A customer’s Disc Jockey checklist before your event

  1. Table and chair –  Most Disc Jockeys come completely ready to DJ your event with the exception of one or two things.  A simple table and chair is one of them. Make sure you contact your DJ to let them know whether a table will or won’t be available. Most Disc Jockeys would prefer to have a large table where possible. The bigger the better!  Most standard hall tables will be roughly 2’ – 2 ½ ‘ deep  by about 5’- 6’ long.
  2. Placement of the DJ. We often get shoved into corners due to small halls and most DJs will be prepared for that. Where possible it makes the most sense to have the DJ in close proximity to the dancefloor for requests, interaction with the crowd and great volume for anyone dancing.
  3. Power outlets close by for the DJ –  Very, very important. At Sound Dynamix DJ services we come prepared with very long extension cords in case we need them but we prefer to not run multiple extension cords to get to power.
  4. Arrival time of the DJ –  When will the DJ arrive? If you think the DJ may interfere with important speeches you will want to make sure a plan is in place. Either pay additional to have him there extra early or wait and have him set up later. A Sound Dynamix DJ services, we arrive 1 hour prior to the start time to begin set up. The bare minimum an average DJ will need to set up is about 20 mins. Average time would be about 35 mins.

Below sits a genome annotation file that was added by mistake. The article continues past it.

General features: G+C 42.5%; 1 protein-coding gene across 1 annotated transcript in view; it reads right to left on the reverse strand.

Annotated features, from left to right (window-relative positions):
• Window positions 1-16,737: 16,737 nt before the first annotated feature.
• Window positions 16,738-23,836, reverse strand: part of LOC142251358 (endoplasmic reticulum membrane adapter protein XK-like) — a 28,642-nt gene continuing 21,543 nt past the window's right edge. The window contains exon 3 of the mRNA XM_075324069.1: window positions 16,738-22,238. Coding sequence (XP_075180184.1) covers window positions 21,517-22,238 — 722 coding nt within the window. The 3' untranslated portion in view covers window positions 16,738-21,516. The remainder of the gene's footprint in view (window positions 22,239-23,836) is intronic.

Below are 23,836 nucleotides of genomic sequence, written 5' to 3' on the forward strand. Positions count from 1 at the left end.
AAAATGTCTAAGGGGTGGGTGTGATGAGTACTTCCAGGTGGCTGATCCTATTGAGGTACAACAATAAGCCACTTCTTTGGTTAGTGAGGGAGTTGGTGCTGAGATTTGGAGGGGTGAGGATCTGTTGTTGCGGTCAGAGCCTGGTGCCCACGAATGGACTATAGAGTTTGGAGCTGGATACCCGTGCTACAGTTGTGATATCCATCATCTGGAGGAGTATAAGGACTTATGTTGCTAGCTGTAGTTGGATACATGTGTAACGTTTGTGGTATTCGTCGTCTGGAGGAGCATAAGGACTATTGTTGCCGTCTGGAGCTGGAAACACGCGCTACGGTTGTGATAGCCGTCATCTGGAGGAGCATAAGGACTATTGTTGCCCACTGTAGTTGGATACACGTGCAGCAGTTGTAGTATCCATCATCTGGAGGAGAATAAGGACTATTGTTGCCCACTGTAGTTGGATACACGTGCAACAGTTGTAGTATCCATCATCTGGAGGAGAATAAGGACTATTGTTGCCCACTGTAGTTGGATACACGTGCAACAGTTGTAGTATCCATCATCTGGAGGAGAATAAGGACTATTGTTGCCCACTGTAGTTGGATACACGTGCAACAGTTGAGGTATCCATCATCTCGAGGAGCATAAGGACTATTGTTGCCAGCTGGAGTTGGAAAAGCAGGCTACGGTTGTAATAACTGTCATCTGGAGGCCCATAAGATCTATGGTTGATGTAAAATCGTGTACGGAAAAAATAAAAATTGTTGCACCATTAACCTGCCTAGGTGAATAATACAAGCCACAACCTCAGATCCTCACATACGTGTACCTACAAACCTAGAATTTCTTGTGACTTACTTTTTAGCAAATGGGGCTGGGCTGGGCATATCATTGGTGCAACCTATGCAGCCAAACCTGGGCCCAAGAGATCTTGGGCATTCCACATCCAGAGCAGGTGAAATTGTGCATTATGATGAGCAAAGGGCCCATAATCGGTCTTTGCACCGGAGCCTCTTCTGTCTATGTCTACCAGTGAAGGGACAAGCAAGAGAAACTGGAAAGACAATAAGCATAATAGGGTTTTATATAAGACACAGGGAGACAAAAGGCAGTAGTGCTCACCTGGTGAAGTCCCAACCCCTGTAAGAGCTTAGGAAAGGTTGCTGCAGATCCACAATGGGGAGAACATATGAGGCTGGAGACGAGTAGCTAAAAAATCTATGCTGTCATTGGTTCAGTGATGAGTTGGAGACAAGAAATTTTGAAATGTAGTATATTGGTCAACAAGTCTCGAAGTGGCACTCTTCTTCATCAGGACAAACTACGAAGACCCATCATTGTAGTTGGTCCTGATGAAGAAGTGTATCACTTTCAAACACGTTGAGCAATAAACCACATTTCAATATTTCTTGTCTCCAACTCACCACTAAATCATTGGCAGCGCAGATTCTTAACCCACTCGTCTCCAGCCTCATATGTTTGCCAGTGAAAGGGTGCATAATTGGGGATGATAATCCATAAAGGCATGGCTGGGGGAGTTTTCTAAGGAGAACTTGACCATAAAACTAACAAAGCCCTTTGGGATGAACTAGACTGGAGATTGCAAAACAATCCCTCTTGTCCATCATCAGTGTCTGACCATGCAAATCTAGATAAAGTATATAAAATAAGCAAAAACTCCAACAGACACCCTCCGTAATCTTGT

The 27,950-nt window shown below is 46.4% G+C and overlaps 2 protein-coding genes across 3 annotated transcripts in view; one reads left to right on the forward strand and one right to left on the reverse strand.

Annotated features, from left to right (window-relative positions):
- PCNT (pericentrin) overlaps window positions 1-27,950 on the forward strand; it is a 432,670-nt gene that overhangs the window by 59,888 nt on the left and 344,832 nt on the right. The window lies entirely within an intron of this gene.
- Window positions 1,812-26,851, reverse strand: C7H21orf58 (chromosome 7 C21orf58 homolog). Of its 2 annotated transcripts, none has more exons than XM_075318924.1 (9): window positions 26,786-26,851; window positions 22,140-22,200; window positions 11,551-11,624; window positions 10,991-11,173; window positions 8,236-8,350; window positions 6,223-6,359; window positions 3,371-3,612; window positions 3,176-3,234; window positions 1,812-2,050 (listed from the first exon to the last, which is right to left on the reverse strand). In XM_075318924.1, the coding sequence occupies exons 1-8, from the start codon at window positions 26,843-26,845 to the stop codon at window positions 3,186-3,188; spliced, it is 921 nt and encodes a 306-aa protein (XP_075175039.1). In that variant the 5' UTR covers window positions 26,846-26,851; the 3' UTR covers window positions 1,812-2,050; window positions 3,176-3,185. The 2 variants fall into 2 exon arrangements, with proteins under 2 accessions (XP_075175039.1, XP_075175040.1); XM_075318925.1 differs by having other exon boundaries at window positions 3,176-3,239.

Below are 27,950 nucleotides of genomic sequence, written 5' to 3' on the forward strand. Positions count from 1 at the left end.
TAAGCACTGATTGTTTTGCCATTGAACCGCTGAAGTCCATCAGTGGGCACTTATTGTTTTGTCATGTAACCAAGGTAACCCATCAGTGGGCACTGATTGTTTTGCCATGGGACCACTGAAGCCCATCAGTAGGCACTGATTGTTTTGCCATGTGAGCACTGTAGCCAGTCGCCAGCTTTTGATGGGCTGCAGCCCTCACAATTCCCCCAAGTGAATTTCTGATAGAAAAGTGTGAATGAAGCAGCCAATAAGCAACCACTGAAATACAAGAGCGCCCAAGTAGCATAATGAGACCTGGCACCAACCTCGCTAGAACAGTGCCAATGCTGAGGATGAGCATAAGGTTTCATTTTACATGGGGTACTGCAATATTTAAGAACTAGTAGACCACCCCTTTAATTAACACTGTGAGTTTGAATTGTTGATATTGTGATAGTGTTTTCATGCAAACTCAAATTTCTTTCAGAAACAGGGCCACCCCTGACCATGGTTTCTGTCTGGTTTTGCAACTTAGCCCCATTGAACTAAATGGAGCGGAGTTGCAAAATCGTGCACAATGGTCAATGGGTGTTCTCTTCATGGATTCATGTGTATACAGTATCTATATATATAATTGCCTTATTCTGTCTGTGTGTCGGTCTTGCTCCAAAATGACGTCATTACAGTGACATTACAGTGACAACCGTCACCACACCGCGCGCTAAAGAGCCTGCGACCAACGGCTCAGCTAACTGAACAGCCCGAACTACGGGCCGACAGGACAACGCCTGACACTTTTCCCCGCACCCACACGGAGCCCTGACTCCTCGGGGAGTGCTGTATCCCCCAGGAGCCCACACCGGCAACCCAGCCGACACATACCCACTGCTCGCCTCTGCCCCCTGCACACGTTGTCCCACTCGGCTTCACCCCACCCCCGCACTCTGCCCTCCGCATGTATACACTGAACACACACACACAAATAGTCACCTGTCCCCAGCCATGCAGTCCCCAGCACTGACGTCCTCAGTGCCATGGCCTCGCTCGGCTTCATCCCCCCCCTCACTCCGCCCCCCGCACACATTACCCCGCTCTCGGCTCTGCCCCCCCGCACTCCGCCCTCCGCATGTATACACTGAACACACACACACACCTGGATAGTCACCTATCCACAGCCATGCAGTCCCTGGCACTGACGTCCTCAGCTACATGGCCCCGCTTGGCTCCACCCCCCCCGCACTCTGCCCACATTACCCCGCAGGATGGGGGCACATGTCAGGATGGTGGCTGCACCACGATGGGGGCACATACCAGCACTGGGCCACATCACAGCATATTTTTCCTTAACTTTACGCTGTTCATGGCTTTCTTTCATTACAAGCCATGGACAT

5. Payment – You are by no means obligated to pay the DJ up front at the beginning of the night before he or she has proven themselves and done a great job. However most regular DJs have had customers forget to pay at the end of the night (too many drinks and partying) and we are left without payment. Then we need to track down the customer over the next few days and ask for payment. Advice – Pay the DJ shortly after he or she begins when you know everything looks good.
  6. Will the DJ be handling some MC duties? Another important detail to sort out prior to your event! Will the DJ announce people or wedding parties into the hall? Will he need to announce some early event details/ground rules to the crowd.
  7. Will the DJ be asked to stop the music entirely at any point? DJs generally don’t like dead air time or time when there is no music. It can kill a party and atmosphere. We would prefer to usually be playing some light background music during things like cake cuttings or other brief formal events.
  8. End time! Make sure the DJ knows the exact end time.  The last song!  Some halls are very strict about not playing past 1 p.m.

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